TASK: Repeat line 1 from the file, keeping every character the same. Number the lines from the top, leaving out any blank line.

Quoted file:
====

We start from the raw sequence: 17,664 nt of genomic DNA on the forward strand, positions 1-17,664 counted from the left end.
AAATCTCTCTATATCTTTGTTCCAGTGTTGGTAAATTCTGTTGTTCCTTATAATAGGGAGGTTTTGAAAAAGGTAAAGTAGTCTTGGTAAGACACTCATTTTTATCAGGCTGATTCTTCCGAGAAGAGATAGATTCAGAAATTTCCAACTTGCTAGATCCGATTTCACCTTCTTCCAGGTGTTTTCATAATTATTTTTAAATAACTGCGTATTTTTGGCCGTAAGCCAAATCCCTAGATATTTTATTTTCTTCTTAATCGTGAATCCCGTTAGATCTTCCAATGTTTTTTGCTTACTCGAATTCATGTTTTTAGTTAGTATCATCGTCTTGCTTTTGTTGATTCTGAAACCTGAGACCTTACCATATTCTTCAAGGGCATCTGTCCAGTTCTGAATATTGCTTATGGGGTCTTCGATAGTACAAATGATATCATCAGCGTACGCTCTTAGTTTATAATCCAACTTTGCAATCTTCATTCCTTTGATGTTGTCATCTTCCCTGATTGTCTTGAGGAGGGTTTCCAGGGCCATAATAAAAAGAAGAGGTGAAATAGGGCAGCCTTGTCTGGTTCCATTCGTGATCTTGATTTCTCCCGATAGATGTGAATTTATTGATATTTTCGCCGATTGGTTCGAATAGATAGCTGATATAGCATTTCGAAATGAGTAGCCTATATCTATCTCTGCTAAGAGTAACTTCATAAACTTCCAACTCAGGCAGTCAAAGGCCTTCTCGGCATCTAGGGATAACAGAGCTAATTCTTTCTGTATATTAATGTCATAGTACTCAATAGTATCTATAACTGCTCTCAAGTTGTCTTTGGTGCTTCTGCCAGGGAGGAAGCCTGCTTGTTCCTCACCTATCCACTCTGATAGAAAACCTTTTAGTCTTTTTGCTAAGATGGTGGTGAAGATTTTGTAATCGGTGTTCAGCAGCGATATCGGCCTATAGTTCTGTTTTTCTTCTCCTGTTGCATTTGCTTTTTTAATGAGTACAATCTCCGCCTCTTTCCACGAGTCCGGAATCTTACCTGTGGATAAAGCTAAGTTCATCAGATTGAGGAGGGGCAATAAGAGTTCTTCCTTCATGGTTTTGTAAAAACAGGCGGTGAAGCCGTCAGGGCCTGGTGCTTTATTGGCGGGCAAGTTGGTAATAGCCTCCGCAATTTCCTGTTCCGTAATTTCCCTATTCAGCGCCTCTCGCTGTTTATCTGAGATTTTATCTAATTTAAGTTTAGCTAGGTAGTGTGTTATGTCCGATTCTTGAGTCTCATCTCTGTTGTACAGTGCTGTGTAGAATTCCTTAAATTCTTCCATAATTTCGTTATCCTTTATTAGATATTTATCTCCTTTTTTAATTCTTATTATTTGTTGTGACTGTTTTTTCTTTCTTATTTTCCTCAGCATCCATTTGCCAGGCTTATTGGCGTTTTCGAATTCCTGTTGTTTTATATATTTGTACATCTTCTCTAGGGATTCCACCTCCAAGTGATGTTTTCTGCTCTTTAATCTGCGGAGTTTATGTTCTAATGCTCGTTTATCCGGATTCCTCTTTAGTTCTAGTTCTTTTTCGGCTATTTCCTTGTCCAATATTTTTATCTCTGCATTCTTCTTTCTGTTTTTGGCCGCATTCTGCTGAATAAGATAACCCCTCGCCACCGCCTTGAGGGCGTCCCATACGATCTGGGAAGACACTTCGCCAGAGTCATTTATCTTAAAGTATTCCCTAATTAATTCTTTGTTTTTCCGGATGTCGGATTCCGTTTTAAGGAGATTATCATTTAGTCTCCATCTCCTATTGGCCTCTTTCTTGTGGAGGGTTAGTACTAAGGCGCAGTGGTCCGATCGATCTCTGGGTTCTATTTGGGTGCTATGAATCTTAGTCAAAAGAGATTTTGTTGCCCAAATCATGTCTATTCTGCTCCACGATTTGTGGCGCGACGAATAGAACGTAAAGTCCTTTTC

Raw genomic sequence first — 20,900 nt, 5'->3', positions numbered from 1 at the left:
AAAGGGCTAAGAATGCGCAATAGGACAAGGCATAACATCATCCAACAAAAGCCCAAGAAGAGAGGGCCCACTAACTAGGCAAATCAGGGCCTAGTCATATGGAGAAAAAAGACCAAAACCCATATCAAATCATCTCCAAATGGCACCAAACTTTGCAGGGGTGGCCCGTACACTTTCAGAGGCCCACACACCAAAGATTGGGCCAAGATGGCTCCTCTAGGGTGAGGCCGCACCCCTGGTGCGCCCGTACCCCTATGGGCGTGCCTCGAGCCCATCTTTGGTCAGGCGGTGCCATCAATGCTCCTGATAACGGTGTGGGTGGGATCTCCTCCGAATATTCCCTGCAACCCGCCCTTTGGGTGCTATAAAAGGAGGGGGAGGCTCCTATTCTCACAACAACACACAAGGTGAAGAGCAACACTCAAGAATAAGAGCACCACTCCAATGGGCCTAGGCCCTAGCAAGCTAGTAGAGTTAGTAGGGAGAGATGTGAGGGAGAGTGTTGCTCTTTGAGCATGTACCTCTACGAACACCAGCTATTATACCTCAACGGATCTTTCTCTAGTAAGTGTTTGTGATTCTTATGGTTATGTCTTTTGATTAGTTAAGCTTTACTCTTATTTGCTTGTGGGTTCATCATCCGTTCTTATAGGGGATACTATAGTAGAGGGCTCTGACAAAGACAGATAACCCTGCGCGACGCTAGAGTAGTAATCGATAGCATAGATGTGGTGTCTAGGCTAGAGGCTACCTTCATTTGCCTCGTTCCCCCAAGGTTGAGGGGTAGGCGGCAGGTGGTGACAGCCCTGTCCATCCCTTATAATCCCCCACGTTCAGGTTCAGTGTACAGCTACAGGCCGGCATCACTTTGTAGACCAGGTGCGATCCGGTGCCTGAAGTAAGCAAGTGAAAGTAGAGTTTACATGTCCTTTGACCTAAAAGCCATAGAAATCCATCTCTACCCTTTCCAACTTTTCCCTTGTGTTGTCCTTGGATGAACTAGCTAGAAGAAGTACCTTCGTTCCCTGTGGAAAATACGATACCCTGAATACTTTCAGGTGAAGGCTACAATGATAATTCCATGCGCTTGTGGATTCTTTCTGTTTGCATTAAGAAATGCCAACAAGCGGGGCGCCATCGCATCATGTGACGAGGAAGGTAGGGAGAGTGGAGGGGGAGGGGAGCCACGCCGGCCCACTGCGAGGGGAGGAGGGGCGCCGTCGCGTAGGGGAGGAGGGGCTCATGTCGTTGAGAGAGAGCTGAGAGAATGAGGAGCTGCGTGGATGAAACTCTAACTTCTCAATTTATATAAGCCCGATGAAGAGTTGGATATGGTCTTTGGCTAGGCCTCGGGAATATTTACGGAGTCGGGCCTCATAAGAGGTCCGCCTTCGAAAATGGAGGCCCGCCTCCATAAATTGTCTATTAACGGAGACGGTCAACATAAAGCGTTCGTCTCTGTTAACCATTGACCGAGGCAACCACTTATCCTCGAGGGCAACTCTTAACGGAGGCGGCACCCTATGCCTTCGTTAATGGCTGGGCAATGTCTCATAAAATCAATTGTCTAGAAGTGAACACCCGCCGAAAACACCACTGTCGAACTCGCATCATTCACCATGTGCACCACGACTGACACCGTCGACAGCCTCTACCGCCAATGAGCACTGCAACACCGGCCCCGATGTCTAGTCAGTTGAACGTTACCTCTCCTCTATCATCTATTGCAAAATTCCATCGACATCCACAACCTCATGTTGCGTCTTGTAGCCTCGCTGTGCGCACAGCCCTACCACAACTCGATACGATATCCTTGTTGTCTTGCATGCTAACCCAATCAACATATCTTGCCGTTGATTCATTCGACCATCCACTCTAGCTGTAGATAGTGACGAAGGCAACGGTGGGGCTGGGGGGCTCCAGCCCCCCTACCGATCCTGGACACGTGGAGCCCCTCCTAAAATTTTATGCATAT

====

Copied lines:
We start from the raw sequence: 17,664 nt of genomic DNA on the forward strand, positions 1-17,664 counted from the left end.